All researchers, including AI, and all workers more broadly, need to accept responsibility for their actions. Seeing yourself as a cog in a machine does not remove your moral obligations.
Geoffrey Hinton has been called the “Godfather of AI.” He pioneered neural networks, the basis of Large Language Models like ChatGPT. Hinton recently left Google so he could speak out about the risks of AI; no doubt as an employee of a company promoting AI he would have been limited in what he could say.
Dr. Frankenstein felt guilty for the suffering his monster caused. Hinton avoids any moral qualms about his work, commenting to the New York Times, “I console myself with the normal excuse: If I hadn’t done it, somebody else would have.”
At the Nuremberg trials many Nazi officers argued that they were just following orders and so should be absolved from blame. The basis of the argument is that someone else was to blame, and the accused were merely the instrument. After all, the orders from above would eventually be carried out by someone, so a soldier disobeying an immoral order won’t change the outcome and shouldn’t be held responsible.
(This excuse was also recently adopted by Georgia GOP chairman David Shafer, although substitute commanding officer for lawyer. Not his lawyer mind you, which may have had some argument for him taking reasonable. In this case it was the lawyer of someone who was trying to subvert democracy, who was a biased party who would gain from the actions they directed him to do.)
The argument of just following orders was soundly rejected at Nuremberg seventy years ago. It will hopefully be rejected in Georgia in the coming months.
Hinton stands in their shadow when he says it was inevitable. The parallel underlying argument is that the result is a foregone conclusion, and he was merely the instrument. If not him, then someone else.
The same could be said of a lynch mob. 99 other people in the mob are going to lynch someone, so why cause waves in the community by not going along with it. Heck, if you don’t provide the rope, someone else will, or maybe they’ll take your rope by force.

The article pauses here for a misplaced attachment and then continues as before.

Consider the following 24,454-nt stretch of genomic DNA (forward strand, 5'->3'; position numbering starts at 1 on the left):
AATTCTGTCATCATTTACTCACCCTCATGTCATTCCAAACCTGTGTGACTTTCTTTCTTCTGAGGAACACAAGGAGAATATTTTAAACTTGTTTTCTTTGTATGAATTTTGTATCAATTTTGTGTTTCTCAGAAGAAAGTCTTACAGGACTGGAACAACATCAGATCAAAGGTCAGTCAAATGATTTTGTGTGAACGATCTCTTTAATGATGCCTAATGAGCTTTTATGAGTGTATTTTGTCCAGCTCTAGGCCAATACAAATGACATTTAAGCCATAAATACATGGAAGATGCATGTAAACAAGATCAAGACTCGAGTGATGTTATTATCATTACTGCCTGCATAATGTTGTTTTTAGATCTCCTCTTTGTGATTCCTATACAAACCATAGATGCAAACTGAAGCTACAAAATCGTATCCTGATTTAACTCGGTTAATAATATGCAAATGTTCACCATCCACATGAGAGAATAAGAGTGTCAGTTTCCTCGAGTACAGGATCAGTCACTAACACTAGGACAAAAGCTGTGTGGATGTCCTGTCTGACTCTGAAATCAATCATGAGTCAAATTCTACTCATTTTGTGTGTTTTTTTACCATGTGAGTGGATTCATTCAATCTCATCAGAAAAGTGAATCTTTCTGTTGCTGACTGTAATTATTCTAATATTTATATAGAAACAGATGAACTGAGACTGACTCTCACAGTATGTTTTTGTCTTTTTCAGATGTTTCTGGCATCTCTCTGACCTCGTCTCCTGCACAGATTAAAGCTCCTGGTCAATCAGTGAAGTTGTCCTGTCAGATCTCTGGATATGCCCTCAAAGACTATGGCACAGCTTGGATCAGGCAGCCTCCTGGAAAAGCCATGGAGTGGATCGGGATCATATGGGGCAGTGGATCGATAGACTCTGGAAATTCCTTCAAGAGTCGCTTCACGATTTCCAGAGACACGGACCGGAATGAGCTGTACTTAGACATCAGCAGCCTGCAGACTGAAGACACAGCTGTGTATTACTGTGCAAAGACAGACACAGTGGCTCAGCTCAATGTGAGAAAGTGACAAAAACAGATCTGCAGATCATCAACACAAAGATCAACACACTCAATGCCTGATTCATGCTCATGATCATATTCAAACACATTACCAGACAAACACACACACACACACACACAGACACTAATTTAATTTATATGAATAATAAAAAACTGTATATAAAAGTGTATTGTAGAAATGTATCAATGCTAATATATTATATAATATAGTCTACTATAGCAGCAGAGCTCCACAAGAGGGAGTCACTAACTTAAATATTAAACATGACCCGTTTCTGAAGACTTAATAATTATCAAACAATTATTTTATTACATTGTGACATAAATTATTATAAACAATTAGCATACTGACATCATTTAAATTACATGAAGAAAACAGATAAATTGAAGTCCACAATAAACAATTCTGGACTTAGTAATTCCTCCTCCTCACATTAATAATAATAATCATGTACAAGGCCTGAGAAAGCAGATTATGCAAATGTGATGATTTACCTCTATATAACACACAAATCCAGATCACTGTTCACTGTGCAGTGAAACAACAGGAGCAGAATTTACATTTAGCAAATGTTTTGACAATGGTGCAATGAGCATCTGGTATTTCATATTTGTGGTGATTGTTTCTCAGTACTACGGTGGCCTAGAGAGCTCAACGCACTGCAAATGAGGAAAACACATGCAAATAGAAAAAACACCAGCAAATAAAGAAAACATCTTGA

Polish poet Stanisław Jerzy Lec famously wrote, “No snowflake in an avalanche ever feels responsible.” It’s easy to argue that you won’t make a difference, that you bear no responsibility for the outcome when greater forces are at play. No doubt millions of people felt this way when it came to racism, genocide, sexism, and other social ills. The best changes to society come not from scientists like Mengele or Hinton, but from people like Frank Serpico and Harvey Milk who know that one snowflake can make a difference.
They didn’t act alone. Their voice echoed among thousands of others who also knew that their individual snowflakes can be used in other ways, not just as an avalanche following the crowd. Doing so can be hard. There may be costs to stand up for what is right. There is even pressure when not standing up by simply not doing wrong, for example, saying no to a lucrative job because the company disregards moral issues. (For the record, I walked away from cryptocurrency companies offering significant compensation because I saw the negative impact cryptocurrency has had and will continue to have on society.)
For Hinton to simply say this was inevitable is to abdicate his responsibility in the world. The same is true for other AI researchers, and for David Shafer, and really for everyone. The work you do has an impact. We can’t always know the tertiary effect of the work we do, e.g., a small business knowing that your supplier’s supplier supports a local government that doesn’t fully promote equality; the world is too complex. However, we can, and must, take responsibility for our direct actions. Simply arguing that someone else would have is no excuse.
It’s critical to learn about corporate culture before you accept a job offer but it can be awkward to raise such questions. Learn what to ask and how to ask it to avoid landing yourself in a bad situation.